We hear a lot about calcium and our bones. In a recent newsletter I wrote an article, Calcium , the Double Edged Sword. Yes, we need calcium for our bones, but it is not the whole story. When I attend osteoporosis conferences nutrition is barely mentioned. When it is covered, the only nutrients typically mentioned are calcium (Tum’s no less) and vitamin D. Occasionally, vitamin K is mentioned, but by and large, the emphasis is on research involving medications or new discoveries regarding bone cells. The following is an excerpt from anthropologist Susan Brown, Ph.D.. She suggests that the notion that osteoporosis is caused by low calcium intake is a myth.
“Increasing calcium is certainly one way to strengthen bone — but we have to look at it in context. It’s been the opinion of Western researchers for decades that low calcium intake leads to osteoporosis. Because bone is composed largely of calcium, it might appear logical to link calcium intake directly with bone health. But in reality calcium depends on other nutrients to do its work, and so just increasing calcium without other bone-building nutrients may cause more harm than good. What’s interesting is a glance at the cross-cultural data, which shows us that most areas of the world have lower calcium intake than we do, yet have lower rates of osteoporosis. In fact, it has been documented that the countries with the highest calcium intake have the highest hip fracture incidence. So more calcium doesn’t automatically equal stronger bone.
All researchers agree that adequate calcium is absolutely essential for development and maintenance of bone health. The question so often asked is, how much calcium is adequate? The data I’ve looked at indicate that there is no one standard ideal calcium intake, but that it varies based on a number of other coexisting factors. These factors include digestive health; intake of other bone-building nutrients; consumption of potentially calcium-depleting substances like excess protein, salt, fat, and sugar; the use of some drugs, alcohol and tobacco; the level of physical activity; exposure to sunlight; environmental toxins and stress; ovary and uterus removal; and many other factors that limit absorption and endocrine gland functioning.”
Dr. Lani’s comments
I couldn’t agree more with her analysis. Bone is very complex, so to dumb it down to one nutrient is simply wrong. What is abundantly clear is that each case of osteoporosis is different than the next. Many of my patients who have osteoporosis do in fact need calcium supplements. Some have dairy allergies and some have digestive problems that lead to malabsorption of calcium. Calcium needs to be balanced with other bone healthy nutrients including, magnesium, vitamins, D, K and A (too much vitamin A or the wrong form can result in bone loss too) and more. Too much or too little protein is not good for bone either.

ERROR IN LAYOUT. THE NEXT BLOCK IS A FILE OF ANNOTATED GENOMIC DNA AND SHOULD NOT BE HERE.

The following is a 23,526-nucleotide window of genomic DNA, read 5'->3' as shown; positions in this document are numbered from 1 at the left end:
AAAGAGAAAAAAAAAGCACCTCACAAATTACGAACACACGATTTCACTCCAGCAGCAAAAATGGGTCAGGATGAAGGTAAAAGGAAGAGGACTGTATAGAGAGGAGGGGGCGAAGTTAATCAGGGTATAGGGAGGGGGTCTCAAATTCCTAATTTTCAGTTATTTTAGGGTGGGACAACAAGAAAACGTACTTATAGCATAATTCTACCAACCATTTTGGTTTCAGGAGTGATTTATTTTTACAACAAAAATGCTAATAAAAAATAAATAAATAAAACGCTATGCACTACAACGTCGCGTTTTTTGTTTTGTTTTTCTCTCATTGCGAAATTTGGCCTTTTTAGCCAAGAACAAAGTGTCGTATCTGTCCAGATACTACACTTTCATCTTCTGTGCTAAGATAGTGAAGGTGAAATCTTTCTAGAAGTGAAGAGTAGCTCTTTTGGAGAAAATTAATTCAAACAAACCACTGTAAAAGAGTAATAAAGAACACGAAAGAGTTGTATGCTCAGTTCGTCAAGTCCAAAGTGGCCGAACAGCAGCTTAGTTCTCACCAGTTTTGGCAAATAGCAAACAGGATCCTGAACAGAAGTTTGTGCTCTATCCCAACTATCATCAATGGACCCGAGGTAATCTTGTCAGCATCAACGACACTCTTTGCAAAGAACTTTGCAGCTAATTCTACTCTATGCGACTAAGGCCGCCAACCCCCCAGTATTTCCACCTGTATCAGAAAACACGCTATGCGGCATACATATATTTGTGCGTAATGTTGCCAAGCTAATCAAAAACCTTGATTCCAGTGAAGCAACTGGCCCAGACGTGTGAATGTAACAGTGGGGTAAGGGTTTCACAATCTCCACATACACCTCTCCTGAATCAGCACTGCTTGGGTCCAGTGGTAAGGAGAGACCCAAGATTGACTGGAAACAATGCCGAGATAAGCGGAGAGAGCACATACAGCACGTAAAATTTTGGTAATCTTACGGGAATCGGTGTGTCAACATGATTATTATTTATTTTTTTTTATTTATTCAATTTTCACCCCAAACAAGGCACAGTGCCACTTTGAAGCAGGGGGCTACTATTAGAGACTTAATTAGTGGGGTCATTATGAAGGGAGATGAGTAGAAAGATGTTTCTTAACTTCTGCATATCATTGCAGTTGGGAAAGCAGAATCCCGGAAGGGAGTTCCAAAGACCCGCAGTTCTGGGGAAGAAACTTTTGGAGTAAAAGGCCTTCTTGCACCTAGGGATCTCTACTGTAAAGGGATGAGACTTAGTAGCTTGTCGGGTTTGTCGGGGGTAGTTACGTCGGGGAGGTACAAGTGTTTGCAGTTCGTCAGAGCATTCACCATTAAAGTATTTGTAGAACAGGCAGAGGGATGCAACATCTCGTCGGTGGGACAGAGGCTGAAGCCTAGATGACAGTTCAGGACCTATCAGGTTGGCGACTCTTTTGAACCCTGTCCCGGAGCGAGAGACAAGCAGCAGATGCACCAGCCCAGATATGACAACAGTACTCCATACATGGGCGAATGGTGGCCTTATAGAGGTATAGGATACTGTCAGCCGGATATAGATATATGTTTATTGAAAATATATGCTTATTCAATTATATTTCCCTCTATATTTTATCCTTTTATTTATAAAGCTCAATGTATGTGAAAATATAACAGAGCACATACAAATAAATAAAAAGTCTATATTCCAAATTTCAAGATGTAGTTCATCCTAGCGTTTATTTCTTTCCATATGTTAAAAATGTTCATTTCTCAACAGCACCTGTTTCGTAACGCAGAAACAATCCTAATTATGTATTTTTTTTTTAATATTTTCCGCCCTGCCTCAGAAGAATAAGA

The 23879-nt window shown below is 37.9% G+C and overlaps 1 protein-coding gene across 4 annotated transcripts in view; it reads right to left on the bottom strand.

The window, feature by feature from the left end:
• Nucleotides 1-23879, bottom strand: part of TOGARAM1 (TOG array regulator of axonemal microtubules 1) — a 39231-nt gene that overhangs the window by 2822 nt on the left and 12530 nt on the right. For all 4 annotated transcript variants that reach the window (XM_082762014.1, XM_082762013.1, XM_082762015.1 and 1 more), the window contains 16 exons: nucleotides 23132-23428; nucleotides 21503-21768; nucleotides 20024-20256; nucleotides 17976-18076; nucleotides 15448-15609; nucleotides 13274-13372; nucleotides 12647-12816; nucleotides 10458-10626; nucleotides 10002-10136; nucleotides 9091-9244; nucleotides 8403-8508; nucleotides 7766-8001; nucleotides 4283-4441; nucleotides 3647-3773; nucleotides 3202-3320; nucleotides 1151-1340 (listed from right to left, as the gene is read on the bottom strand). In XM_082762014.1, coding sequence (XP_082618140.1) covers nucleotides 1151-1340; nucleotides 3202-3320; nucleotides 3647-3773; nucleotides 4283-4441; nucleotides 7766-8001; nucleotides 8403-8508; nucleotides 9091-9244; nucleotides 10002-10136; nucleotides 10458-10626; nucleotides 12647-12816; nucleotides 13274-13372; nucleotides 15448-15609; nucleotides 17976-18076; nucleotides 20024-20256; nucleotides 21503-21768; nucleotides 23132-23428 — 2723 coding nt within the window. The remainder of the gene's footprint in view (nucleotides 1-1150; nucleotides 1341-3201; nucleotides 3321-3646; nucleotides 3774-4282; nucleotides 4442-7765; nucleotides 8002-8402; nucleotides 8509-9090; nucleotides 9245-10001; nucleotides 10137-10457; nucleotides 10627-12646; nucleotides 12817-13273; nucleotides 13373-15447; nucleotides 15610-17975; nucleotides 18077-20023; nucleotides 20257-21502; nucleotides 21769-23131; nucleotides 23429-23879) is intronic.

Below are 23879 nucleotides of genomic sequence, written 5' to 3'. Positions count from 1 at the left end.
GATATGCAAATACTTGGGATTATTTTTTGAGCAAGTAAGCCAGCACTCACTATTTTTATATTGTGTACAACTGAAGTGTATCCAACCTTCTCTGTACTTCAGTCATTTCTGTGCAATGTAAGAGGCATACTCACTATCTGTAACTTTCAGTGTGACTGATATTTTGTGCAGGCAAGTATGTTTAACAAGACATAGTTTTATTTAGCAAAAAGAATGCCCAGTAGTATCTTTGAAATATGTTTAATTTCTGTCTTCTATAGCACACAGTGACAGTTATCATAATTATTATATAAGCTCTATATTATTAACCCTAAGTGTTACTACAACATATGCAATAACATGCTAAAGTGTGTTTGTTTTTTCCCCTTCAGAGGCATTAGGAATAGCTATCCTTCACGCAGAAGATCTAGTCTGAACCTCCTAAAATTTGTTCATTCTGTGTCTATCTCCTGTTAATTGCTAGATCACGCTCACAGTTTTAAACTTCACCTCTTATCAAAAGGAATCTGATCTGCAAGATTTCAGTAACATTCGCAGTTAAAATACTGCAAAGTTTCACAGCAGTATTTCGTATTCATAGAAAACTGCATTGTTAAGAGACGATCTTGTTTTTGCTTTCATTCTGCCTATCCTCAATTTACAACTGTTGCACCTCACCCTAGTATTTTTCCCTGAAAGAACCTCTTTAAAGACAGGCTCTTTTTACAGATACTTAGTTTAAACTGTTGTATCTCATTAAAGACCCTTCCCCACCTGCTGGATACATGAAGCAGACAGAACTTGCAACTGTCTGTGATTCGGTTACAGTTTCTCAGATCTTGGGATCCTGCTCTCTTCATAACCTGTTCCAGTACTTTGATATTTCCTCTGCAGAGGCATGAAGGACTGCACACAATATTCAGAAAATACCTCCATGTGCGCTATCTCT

I encourage anyone who has been diagnosed with osteoporosis or osteopenia (low bone mass) to learn about bone. This is so important because every health practitioner that you see for the rest of your life will have an opinion and recommendation regarding medications supplements and so on.
As Dr. Brown points out in other articles, osteoporosis is not seen in some cultures until they take on a more western style of living including junk food and sedentary life style.
FIGS – good for your heart and your bones
Figs contain approximately 80 milligrams of calcium (79 milligrams in an 8 oz-wt serving), a mineral that has many functions including promoting bone density. Additionally, figs' potassium may also counteract the increased urinary calcium loss caused by the high-salt diets typical of most Americans, thus helping to further prevent bones from thinning out at a fast rate.
In animal studies, fig leaves have been shown to lower levels of triglycerides (a form in which fats circulate in the bloodstream), while in in vitro studies, fig leaves inhibited the growth of certain types of cancer cells. Researchers have not yet determined exactly which substances in fig leaves are responsible for these remarkable healing effects.
California dried figs are an excellent source of dietary fiber. Just 3 – 5 dried or fresh provide 5 grams of dietary fiber.
The calcium content of dried figs is over 100% greater than other dried fruits. 5 figs contain 80 – 125 mg of calcium.
Super Potassium - on an equal weight basis, dried figs have nearly 80 percent more potassium than bananas. potassium may also counteract the increased urinary calcium loss caused by the high-salt diets typical of most Americans, thus helping to further prevent bones from thinning out at a fast rate.
Dried figs outrank most fruits when comparing calcium, iron, magnesium, phosphorus, copper, manganese and other important nutritional components!
USDA USDA Nutrient Database
Source: Whole Foods
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